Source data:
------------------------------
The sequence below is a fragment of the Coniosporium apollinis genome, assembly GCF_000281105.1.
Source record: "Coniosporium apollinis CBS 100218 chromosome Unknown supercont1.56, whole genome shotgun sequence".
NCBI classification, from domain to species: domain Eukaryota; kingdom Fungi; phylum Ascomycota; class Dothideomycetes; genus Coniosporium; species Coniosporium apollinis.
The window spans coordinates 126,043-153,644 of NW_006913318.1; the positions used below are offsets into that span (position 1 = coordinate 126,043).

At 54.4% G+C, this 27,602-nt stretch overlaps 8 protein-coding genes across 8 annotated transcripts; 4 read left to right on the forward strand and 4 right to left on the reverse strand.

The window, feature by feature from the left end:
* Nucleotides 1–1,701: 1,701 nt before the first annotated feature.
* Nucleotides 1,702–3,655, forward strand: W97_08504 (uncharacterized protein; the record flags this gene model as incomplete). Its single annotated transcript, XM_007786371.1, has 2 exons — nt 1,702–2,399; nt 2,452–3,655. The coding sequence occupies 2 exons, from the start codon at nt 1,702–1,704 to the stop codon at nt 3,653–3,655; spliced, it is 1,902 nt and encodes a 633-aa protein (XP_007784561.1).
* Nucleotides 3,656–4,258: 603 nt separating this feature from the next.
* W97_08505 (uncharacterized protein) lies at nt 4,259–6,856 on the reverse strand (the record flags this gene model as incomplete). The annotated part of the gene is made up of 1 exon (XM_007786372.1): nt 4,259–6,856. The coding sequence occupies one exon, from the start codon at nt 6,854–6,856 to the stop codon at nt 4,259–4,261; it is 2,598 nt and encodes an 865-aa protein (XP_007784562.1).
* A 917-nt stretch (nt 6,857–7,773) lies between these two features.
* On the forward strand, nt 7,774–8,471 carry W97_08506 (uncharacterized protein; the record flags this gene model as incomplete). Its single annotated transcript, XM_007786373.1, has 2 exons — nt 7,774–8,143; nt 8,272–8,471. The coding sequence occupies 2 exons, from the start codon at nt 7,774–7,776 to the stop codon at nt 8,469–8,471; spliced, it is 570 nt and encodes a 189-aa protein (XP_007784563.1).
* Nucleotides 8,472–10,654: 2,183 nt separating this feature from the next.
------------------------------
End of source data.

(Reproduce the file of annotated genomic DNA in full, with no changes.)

The sequence below is a fragment of the Coniosporium apollinis genome, assembly GCF_000281105.1.
Source record: "Coniosporium apollinis CBS 100218 chromosome Unknown supercont1.56, whole genome shotgun sequence".
NCBI classification, from domain to species: domain Eukaryota; kingdom Fungi; phylum Ascomycota; class Dothideomycetes; genus Coniosporium; species Coniosporium apollinis.
The window spans coordinates 126,043-153,644 of NW_006913318.1; the positions used below are offsets into that span (position 1 = coordinate 126,043).

At 54.4% G+C, this 27,602-nt stretch overlaps 8 protein-coding genes across 8 annotated transcripts; 4 read left to right on the forward strand and 4 right to left on the reverse strand.

The window, feature by feature from the left end:
* Nucleotides 1–1,701: 1,701 nt before the first annotated feature.
* Nucleotides 1,702–3,655, forward strand: W97_08504 (uncharacterized protein; the record flags this gene model as incomplete). Its single annotated transcript, XM_007786371.1, has 2 exons — nt 1,702–2,399; nt 2,452–3,655. The coding sequence occupies 2 exons, from the start codon at nt 1,702–1,704 to the stop codon at nt 3,653–3,655; spliced, it is 1,902 nt and encodes a 633-aa protein (XP_007784561.1).
* Nucleotides 3,656–4,258: 603 nt separating this feature from the next.
* W97_08505 (uncharacterized protein) lies at nt 4,259–6,856 on the reverse strand (the record flags this gene model as incomplete). The annotated part of the gene is made up of 1 exon (XM_007786372.1): nt 4,259–6,856. The coding sequence occupies one exon, from the start codon at nt 6,854–6,856 to the stop codon at nt 4,259–4,261; it is 2,598 nt and encodes an 865-aa protein (XP_007784562.1).
* A 917-nt stretch (nt 6,857–7,773) lies between these two features.
* On the forward strand, nt 7,774–8,471 carry W97_08506 (uncharacterized protein; the record flags this gene model as incomplete). Its single annotated transcript, XM_007786373.1, has 2 exons — nt 7,774–8,143; nt 8,272–8,471. The coding sequence occupies 2 exons, from the start codon at nt 7,774–7,776 to the stop codon at nt 8,469–8,471; spliced, it is 570 nt and encodes a 189-aa protein (XP_007784563.1).
* Nucleotides 8,472–10,654: 2,183 nt separating this feature from the next.